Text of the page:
“So it is necessary to keep social distancing and patients who were infected should comply with follow-up tests by hospitals when they are asked to do.”
Even so, “there is no inspection kit that has 100% accuracy,” he said, suggesting that more stringent standards should be applied when testing patients to confirm if they are positive.
Schools, however, remain shuttered.
South Korea followed the lead of Finland and kicked off nationwide online schooling of children in the 12th and 9th grades on April 9. The remaining grades began online classes on Tuesday this week. The process has not been without its flaws as some students failed to access related websites due to overloaded servers.
Some students said they were able to do other things during online classes, and some parents said it was difficult for particularly young children to take classes through certain online schooling platforms, forcing parents to take a hand in teaching.
“There would be many things that are difficult to do without the help of parents,” admitted Yoo Eun-hye, the Minister of Education, on Monday. “We will be sure to make up for the shortcomings of online classes as soon as possible.”
Universities, which have been teaching online since the start of the spring semesters, are facing significant rumblings of discontent.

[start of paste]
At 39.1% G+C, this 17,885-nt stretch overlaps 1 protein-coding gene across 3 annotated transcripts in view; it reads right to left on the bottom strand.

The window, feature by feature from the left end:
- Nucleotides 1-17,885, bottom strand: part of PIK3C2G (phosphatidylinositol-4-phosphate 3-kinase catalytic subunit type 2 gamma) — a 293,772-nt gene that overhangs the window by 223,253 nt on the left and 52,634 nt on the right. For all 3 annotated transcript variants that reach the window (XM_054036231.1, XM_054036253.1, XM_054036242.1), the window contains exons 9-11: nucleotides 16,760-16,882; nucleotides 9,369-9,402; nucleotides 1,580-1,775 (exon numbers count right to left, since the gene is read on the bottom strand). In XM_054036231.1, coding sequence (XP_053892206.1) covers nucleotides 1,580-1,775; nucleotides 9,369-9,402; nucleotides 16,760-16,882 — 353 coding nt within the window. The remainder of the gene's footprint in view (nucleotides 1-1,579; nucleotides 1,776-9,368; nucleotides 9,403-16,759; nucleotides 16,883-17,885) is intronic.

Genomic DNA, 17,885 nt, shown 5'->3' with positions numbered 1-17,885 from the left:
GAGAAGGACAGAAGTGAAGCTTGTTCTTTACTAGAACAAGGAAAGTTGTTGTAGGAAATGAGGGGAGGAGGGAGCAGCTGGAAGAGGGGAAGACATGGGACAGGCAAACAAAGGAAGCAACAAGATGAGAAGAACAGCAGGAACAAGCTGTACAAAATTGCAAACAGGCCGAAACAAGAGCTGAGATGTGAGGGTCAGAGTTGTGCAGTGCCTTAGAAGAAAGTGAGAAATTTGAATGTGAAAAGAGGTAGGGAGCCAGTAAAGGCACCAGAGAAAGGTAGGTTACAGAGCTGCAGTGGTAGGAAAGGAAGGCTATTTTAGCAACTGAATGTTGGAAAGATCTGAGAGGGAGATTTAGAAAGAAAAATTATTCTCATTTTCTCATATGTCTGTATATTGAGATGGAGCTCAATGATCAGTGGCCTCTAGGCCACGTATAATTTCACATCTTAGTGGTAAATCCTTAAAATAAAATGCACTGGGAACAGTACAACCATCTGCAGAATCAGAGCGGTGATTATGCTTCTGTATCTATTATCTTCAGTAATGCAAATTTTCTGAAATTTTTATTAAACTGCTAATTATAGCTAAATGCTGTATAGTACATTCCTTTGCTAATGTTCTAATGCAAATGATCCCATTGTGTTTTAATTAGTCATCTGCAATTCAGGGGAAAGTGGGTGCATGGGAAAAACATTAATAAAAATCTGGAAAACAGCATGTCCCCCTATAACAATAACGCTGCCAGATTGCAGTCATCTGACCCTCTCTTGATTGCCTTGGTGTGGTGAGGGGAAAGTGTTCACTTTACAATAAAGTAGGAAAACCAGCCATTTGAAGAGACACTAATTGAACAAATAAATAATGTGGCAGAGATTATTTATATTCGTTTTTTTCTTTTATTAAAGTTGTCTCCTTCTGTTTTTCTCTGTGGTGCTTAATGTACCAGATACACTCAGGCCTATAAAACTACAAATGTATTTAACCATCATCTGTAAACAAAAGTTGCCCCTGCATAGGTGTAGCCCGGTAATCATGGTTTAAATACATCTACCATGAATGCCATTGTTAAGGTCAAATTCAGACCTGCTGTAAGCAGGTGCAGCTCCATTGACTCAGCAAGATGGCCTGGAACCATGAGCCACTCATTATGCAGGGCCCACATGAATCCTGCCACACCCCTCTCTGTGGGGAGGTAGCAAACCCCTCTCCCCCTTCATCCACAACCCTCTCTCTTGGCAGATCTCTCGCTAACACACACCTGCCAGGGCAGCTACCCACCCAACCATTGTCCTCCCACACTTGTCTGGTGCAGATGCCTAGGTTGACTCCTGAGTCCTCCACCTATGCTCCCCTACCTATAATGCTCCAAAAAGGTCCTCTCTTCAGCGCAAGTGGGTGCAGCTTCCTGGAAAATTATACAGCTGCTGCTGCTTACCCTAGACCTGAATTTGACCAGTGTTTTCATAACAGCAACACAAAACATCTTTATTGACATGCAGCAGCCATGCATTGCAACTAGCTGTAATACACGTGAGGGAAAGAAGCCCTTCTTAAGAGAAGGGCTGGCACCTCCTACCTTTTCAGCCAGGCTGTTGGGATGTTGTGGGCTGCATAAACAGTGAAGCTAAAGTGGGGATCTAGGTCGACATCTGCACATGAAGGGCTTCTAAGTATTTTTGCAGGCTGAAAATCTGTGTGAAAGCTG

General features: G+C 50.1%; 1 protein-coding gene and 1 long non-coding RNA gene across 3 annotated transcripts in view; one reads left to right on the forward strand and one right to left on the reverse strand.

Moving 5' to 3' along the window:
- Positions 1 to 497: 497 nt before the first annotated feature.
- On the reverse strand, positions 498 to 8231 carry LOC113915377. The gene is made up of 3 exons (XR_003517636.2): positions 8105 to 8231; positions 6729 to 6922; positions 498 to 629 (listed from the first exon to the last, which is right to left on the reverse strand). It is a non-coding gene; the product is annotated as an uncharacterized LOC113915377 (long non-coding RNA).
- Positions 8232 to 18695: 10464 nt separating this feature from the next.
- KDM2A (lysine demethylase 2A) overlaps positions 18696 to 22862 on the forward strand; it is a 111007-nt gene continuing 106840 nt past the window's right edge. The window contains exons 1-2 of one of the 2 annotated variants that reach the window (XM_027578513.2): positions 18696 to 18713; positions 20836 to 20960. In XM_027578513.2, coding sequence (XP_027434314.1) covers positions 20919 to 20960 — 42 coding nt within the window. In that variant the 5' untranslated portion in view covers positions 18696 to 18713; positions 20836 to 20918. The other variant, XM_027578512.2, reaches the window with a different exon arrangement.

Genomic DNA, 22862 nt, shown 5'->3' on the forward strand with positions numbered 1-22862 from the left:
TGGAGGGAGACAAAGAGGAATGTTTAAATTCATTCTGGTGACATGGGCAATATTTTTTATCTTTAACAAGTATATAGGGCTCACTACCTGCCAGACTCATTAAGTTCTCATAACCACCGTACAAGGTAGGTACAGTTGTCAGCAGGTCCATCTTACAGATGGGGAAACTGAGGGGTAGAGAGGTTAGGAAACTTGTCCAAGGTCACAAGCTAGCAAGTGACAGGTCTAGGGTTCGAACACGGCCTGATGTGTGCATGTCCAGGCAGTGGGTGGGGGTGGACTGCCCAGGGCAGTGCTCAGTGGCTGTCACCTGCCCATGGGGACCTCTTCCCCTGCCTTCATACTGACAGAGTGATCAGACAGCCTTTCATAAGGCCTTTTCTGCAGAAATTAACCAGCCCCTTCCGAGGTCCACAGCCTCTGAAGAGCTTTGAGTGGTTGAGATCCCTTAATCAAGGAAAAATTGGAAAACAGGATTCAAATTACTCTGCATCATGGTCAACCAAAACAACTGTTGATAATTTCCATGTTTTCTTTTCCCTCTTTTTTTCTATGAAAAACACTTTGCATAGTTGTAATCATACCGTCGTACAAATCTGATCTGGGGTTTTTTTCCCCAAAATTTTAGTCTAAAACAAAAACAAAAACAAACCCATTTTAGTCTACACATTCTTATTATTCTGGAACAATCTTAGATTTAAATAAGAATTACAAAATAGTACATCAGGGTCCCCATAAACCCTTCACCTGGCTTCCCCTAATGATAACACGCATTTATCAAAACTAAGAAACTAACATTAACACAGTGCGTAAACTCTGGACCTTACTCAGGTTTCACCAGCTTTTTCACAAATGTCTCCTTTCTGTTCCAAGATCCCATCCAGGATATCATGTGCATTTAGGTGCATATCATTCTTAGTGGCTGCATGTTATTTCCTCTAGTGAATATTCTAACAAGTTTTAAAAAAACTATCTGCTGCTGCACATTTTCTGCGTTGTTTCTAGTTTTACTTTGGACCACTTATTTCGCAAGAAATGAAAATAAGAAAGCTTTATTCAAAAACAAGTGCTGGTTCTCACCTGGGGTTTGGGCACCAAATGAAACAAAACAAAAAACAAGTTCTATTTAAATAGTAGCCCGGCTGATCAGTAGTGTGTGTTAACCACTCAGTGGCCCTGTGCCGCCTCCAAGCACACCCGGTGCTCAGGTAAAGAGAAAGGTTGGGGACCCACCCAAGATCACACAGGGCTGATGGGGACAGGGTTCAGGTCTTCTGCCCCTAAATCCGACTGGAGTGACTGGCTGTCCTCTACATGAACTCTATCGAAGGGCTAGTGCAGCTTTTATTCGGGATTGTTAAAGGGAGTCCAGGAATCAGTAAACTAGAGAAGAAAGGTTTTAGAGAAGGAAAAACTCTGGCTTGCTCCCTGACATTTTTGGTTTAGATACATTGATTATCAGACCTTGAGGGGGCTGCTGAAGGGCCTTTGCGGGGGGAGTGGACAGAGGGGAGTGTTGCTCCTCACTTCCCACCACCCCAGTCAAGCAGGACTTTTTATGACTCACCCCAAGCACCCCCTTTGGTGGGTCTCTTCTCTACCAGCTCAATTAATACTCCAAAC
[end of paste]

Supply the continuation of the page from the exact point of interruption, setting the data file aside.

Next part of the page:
The Korean University Student Council Network held a press conference Tuesday in front of the government complex in central Seoul to demand a return of tuition fees and the preparation of economic measures for college students. The network said that 99.2% of 21,784 college students polled want their tuition fees repaid.
University officials and quarantine experts responded that “it is most desirable to proceed with online classes until the end of the semester, as face-to-face classes could lead to mass infections.”
Meanwhile, no compromise is apparent on the tuition fee issue.
South Korea’s leading spectator sport is baseball and the 2020 season had been scheduled to open on March 28. That did not happen, but plans are now afoot for a late season-opening, with 144 games.
The board of directors of the Korea Baseball Organization, or KBO, confirmed on Monday that it would start its season on May 5, holding games, but without spectators.
“It is too early to discuss the timing of spectators’ entrance,” said Ryu Dae-hwan, the general secretary of the KBO. “Despite the number of new confirmed cases decreasing, we can’t let our guard down.
“Once we believe that the threat of the virus has decreased a great deal, we plan to allow spectators to enter gradually, filling first 10%, and then 20% of [stadia] seats,” Ryu added.
Experts have raised concerns over the possibility of infections among players, coaches, staff and referees. “If any confirmed cases occur as a result of games, we will hold an emergency board meeting,” Ryu said.
However, since Taiwan’s baseball league started its season on April 11 and has suffered no confirmed infections so far, the KBO’s decision is likely to win public support.